I have an extra special interview for all of you today. In this episode I’ve got not one, but two visionary change makers from the community restoration non-profit City Repair, which is based in Portland Oregon. I’ve got Ridhi D’Cruz, the co-director of City Repair, and the founder and co-director, Mark Lakeman. They each come from very different backgrounds, but have united to foster thriving, inclusive and sustainable communities through the creative reclamation of public space.
City Repair also facilitates artistic and ecologically-oriented placemaking through projects that honor the interconnection of human communities and the natural world. I know that all sounds a bit complicated, but what’s worth knowing is that a large part of their projects involve permaculture garden installations and community spaces built with natural materials, all in urban environments where those types of projects have traditionally been hard to get approved
In this interview, Mark and Ridhi go in depth about the concept of placemaking and why it’s so essential in our modern communities. Mark gives incredible insights into the history of colonial advancement through the Americas and how it shaped the landscape and our build environment into one that isolates us from one another. Ridhi goes on to explain their annual event called the Village Building Convergence and how their work has already had an amazing impact on the interconnectedness of the people they’ve worked with in unexpected ways. At the end, both of them give invaluable advice on how you can take up the mantle and effectively create and facilitate connections in your own community. The answers may surprise you.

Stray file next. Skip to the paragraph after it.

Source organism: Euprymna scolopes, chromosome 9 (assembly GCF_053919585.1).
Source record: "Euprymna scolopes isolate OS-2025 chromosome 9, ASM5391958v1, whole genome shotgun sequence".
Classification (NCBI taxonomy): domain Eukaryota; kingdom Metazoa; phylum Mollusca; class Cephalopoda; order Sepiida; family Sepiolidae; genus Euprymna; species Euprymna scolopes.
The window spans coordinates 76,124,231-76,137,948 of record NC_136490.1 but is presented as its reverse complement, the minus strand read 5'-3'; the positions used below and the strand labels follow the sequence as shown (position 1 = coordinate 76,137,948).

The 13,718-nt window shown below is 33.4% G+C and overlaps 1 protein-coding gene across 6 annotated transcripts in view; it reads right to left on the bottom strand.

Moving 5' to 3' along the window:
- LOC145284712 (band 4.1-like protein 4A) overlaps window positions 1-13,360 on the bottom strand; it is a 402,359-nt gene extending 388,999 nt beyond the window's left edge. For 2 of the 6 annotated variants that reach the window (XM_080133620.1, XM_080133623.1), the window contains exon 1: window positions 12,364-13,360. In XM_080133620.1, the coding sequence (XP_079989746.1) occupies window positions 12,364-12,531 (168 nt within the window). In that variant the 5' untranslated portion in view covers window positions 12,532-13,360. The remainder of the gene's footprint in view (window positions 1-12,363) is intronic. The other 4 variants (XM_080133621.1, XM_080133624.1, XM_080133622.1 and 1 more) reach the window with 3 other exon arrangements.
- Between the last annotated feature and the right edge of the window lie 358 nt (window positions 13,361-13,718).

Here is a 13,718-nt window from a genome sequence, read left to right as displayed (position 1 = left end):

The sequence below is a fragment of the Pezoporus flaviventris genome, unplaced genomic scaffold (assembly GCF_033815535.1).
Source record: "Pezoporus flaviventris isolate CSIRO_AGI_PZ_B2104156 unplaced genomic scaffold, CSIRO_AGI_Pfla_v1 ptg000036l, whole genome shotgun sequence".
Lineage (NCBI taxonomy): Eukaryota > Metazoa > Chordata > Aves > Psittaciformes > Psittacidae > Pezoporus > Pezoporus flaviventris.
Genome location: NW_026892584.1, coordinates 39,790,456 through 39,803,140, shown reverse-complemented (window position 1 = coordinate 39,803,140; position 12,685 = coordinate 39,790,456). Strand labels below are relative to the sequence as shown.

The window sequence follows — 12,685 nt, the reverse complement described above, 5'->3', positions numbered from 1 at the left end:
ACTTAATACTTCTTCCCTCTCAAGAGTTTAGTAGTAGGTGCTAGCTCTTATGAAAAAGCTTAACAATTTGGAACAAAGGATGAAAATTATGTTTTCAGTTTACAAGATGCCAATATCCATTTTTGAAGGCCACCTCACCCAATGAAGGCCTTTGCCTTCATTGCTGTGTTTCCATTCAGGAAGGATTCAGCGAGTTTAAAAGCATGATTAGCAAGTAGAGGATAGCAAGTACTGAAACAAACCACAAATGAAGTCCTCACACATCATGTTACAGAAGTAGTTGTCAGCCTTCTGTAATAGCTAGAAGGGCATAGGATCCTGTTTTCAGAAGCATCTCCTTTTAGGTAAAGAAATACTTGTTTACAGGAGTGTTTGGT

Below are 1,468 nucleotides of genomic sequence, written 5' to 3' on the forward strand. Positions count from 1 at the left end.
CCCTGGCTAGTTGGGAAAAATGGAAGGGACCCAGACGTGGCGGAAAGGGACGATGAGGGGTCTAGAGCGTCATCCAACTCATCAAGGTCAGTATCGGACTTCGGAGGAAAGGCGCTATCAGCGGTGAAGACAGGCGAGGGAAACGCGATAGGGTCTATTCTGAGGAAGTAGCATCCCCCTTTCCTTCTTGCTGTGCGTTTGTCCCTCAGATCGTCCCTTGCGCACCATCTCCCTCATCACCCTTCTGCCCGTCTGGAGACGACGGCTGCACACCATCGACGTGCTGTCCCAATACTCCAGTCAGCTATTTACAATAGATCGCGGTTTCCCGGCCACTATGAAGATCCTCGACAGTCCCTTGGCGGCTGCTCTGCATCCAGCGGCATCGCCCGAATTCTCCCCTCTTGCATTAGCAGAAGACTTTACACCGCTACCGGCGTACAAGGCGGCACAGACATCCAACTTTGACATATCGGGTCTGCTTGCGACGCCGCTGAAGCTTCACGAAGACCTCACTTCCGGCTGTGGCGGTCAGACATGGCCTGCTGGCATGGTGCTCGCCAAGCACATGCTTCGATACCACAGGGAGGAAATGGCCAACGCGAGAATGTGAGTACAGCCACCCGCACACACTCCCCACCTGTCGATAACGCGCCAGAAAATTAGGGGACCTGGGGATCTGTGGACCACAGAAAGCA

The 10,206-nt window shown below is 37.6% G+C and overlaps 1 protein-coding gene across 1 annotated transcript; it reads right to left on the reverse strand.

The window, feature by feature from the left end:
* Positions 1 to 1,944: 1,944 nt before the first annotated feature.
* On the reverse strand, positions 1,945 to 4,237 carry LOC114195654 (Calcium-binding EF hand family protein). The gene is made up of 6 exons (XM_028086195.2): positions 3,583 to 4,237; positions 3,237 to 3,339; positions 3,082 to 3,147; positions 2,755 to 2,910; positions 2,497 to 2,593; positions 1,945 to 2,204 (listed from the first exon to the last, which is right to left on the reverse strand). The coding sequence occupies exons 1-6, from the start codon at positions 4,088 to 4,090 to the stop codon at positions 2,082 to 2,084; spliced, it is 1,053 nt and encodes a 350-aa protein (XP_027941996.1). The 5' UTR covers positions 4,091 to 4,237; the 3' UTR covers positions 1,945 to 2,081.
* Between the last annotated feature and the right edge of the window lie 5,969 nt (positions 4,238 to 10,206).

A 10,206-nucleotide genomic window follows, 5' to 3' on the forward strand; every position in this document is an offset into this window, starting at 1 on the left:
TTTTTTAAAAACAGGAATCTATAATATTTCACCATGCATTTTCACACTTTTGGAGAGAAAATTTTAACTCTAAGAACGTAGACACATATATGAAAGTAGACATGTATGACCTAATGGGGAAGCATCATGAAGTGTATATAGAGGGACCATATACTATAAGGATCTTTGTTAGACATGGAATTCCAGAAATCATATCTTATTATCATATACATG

For “The Abundant Edge” listeners only, you can now get 50% off your digital subscriptions to Permaculture Magazine North America by entering the code PMNA50abedge at checkout. Get your subscription today and dive deep into the local and global solutions that go beyond sustainability.
Listen in at the end of this podcast to find out how you can win your own copy of “The Urban Farmer” from New Society Publishers